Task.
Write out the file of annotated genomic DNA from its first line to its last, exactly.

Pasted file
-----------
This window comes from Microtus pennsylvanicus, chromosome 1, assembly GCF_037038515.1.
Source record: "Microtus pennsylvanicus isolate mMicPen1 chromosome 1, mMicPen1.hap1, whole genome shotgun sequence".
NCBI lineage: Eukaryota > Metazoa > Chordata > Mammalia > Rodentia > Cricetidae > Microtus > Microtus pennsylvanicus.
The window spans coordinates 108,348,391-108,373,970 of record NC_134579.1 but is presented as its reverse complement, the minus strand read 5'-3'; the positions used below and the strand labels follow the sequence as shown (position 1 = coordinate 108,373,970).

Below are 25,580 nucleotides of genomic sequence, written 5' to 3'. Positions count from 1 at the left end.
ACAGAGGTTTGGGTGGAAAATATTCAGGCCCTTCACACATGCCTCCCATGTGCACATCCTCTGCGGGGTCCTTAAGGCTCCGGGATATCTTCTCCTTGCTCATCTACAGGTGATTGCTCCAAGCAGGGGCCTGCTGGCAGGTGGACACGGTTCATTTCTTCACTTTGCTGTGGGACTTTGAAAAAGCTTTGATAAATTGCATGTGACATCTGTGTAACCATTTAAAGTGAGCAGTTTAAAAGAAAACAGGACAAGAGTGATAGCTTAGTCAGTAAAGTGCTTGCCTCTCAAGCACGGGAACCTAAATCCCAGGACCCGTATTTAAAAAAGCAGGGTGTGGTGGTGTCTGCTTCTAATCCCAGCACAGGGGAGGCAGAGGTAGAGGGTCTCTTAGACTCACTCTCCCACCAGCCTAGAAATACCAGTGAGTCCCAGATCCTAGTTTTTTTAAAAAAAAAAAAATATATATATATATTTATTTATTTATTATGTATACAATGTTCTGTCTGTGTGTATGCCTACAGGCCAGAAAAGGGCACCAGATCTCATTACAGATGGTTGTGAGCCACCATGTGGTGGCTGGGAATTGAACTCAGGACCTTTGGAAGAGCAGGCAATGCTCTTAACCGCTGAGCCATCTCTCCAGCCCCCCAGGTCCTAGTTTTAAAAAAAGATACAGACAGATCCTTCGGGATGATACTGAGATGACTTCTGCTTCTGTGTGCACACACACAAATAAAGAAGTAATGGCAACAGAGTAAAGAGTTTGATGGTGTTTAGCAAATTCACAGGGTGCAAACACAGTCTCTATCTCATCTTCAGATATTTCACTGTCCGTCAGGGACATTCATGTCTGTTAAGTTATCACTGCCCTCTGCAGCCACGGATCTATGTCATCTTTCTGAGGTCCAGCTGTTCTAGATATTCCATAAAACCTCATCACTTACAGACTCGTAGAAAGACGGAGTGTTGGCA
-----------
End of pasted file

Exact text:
This window comes from Microtus pennsylvanicus, chromosome 1, assembly GCF_037038515.1.
Source record: "Microtus pennsylvanicus isolate mMicPen1 chromosome 1, mMicPen1.hap1, whole genome shotgun sequence".
NCBI lineage: Eukaryota > Metazoa > Chordata > Mammalia > Rodentia > Cricetidae > Microtus > Microtus pennsylvanicus.
The window spans coordinates 108,348,391-108,373,970 of record NC_134579.1 but is presented as its reverse complement, the minus strand read 5'-3'; the positions used below and the strand labels follow the sequence as shown (position 1 = coordinate 108,373,970).

Below are 25,580 nucleotides of genomic sequence, written 5' to 3'. Positions count from 1 at the left end.
ACAGAGGTTTGGGTGGAAAATATTCAGGCCCTTCACACATGCCTCCCATGTGCACATCCTCTGCGGGGTCCTTAAGGCTCCGGGATATCTTCTCCTTGCTCATCTACAGGTGATTGCTCCAAGCAGGGGCCTGCTGGCAGGTGGACACGGTTCATTTCTTCACTTTGCTGTGGGACTTTGAAAAAGCTTTGATAAATTGCATGTGACATCTGTGTAACCATTTAAAGTGAGCAGTTTAAAAGAAAACAGGACAAGAGTGATAGCTTAGTCAGTAAAGTGCTTGCCTCTCAAGCACGGGAACCTAAATCCCAGGACCCGTATTTAAAAAAGCAGGGTGTGGTGGTGTCTGCTTCTAATCCCAGCACAGGGGAGGCAGAGGTAGAGGGTCTCTTAGACTCACTCTCCCACCAGCCTAGAAATACCAGTGAGTCCCAGATCCTAGTTTTTTTAAAAAAAAAAAAATATATATATATATTTATTTATTTATTATGTATACAATGTTCTGTCTGTGTGTATGCCTACAGGCCAGAAAAGGGCACCAGATCTCATTACAGATGGTTGTGAGCCACCATGTGGTGGCTGGGAATTGAACTCAGGACCTTTGGAAGAGCAGGCAATGCTCTTAACCGCTGAGCCATCTCTCCAGCCCCCCAGGTCCTAGTTTTAAAAAAAGATACAGACAGATCCTTCGGGATGATACTGAGATGACTTCTGCTTCTGTGTGCACACACACAAATAAAGAAGTAATGGCAACAGAGTAAAGAGTTTGATGGTGTTTAGCAAATTCACAGGGTGCAAACACAGTCTCTATCTCATCTTCAGATATTTCACTGTCCGTCAGGGACATTCATGTCTGTTAAGTTATCACTGCCCTCTGCAGCCACGGATCTATGTCATCTTTCTGAGGTCCAGCTGTTCTAGATATTCCATAAAACCTCATCACTTACAGACTCGTAGAAAGACGGAGTGTTGGCA